Toronto unveils full outdoor programming: free concerts & screenings
The 34th Toronto International Film Festival is proud to announce the full lineup of free outdoor events taking place at Yonge-Dundas Square (YDS) and that it will present a free screening of the Cadillac People’s Choice Award-winning film on closing night in the Visa Screening Room at the Elgin Theatre. Additions to the lineup include Canadian soprano Measha Brueggergosman, who will host the Opening Night concert by DJ Champion; rapper Chuck D, who will host and perform at the Closing Night Festival Wrap Party; and the National Ballet of Canada, which will perform a preview presentation of its latest production from Aszure Barton in celebration of the Festival’s screening of “Mao’s Last Dancer.” For a full schedule of events beginning the festival’s opening night on Thursday, September 10 through closing night on Saturday, September 19, click here.
Zurich to bestow Morgan Freeman with Golden Icon Award
Academy Award winner Morgan Freeman will receive teh Zurich Film Festival’s Golden Icon Award, during the event taking place in the Swiss city September 24 – October 4, the fests directors Karl Spoerri and Nadja Schildknecht announced Tuesday. The nod will be presented to Freeman during its Closing Night on Saturday, October 3. The Icon Award stands as the festival’s “most prestigious symbol of recognition” and is awarded in “appreciation of the lifetime achievements of an actor or actress.” The Golden Icon Award was presented for the first time at the 2008 festival, when Sylvester Stallone was given the accolade.
Argentine director Lisandro Alonso feted
Northwest Film Forum will be releasing Argentine director Lisandro Alonso’s new film, “Liverpool,” and bringing the director to Seattle for a retrospective of his work. A fifteen-city tour is planned for “Liverpool,” beginning in September, 2009. The organization will also welcome Alonso in November and premiere all four of his previous films. The director will also teach a seminar explaining his unique filmmaking style on November 14. The Film Forum has acquired limited rights to “Liverpool,” named “one of the best undistributed films” by both indieWIRE and Film Comment, and “Best Film of 2008” by Cinema Scope. Alonso’s fourth feature has eluded US distribution since its premiere at Cannes Film Festival in 2008. For more information, check out Northwest Film Forum’s website.
WGA accepting submissions for Videogame Writing Award
The Writers Guild of America, West (WGAW) and Writers Guild of America, East (WGAE) have announced a joint call for submissions for the WGA’s third annual Videogame Writing Award to be presented at the upcoming 2010 Writers Guild Awards on Saturday, February 20, 2010, at simultaneous ceremonies in Los Angeles and New York. Submissions for this year’s Videogame Writing Award may be received from September 2 through December 1. Nominees will be announced in mid-January 2010. For entry forms and eligibility requirements, visit their website.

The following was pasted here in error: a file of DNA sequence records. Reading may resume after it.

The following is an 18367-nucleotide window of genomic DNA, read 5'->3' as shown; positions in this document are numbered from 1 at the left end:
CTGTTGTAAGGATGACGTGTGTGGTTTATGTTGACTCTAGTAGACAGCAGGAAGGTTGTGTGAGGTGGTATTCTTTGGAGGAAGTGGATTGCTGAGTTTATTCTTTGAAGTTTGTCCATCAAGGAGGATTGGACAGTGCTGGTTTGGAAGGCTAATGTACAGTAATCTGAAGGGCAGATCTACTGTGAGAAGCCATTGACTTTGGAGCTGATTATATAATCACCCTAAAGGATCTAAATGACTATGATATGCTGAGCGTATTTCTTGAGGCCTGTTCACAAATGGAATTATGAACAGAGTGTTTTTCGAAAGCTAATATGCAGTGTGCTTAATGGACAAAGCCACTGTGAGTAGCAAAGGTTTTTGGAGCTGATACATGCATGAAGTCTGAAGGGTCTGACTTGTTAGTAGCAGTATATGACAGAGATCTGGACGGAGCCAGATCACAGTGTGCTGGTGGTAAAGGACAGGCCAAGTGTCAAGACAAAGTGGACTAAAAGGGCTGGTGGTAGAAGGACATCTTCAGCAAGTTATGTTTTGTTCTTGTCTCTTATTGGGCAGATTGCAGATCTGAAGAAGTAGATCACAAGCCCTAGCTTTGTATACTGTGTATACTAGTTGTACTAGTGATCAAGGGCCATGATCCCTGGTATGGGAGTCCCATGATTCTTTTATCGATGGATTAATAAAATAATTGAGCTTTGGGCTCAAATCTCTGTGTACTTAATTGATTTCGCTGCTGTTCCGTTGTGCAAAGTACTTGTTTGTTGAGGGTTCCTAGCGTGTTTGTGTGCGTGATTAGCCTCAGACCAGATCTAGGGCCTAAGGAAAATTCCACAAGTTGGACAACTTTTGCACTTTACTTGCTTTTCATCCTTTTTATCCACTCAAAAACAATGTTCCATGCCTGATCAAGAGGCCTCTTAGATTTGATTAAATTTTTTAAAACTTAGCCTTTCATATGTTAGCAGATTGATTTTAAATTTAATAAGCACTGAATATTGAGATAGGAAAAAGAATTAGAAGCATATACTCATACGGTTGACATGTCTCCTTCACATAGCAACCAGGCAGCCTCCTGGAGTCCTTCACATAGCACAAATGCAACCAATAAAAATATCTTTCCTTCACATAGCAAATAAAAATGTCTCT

LAT: Oliver Stone heads “South of the Border” to chat up Chavez and others
In his new documentary “South of the Border,” Oliver Stone is shown warmly embracing Hugo Chávez, nibbling coca leaves with Evo Morales and gently teasing Cristina Elizabeth Fernández de Kirchner about how many pairs of shoes she owns. These amiable, off-the-cuff snapshots of the presidents of Venezuela, Bolivia and Argentina, respectively, contrast with the way these left-leaning leaders often are depicted in U.S. political and mass media circles. Reed Johnson reports.
AP: Venice film festival retains allure without deals
If there is one criteria for selection to the Venice Film Festival, it’s a film’s ability to captivate, the festival’s director says. That means no fidgeting in the audience. “I think I never laughed or cried as much as I did for this year’s selection,” said festival director Marco Mueller, who raises the curtain Wednesday on the 66th Venice Film Festival, his sixth as director. One of those chosen films is Michael Moore’s “Capitalism: A Love Story,” his first Venice entry after winning the top prize twice in Cannes. By many measures, landing Moore’s film is a coup for Venice. “I think Michael has had a terrific time in Cannes. He needed a change. And we needed a different Michael Moore film. This one is incredibly symphonic,” said Mueller, who has known Moore for 20 years and premiered 1999’s “The Awful Truth,” at the Locarno Film Festival when he was director there. Colleen Barry reports.
AFP: “Sarkoland” satire is surprise box office hit
A French comedy that pokes fun at President Nicolas Sarkozy’s posh hometown while up-ending cliches about the country’s immigrant housing projects has scored a surprise summer hit at the box office. “Neuilly-sa-Mere” tells the story of a 14-year-old Muslim kid from a rough area who is packed off to the plush Paris suburb of Neuilly-sur-Seine to stay with his aunt and aristocratic uncle, who owns a pork processing plant. AFP reports.
LAT: The Big Deal: Marvel is Disney’s new family brand
But Disney isn’t just buying into the Marvel business. It’s reinventing its future, which has become increasingly cloudy as family entertainment, especially in the movie end of the business, has been inexorably evolving from old-fashioned squeaky-clean Disney fare to the edgier, more unsettling PG-13 universe populated by Marvel’s potent arsenal of comic superheroes. The L.A. Times reports.
Screen: Wild Bunch picks up Makhmalbaf’s “Green Days”
Wild Bunch has picked up Iranian director Hana Makhmalbaf’s latest film “Green Days” ahead of Venice. The docu-fiction title was announced as the “surprise” out of competition screening last week. The film tells the story of a depressed Iranian girl who tries to find hope in the June 2009 elections.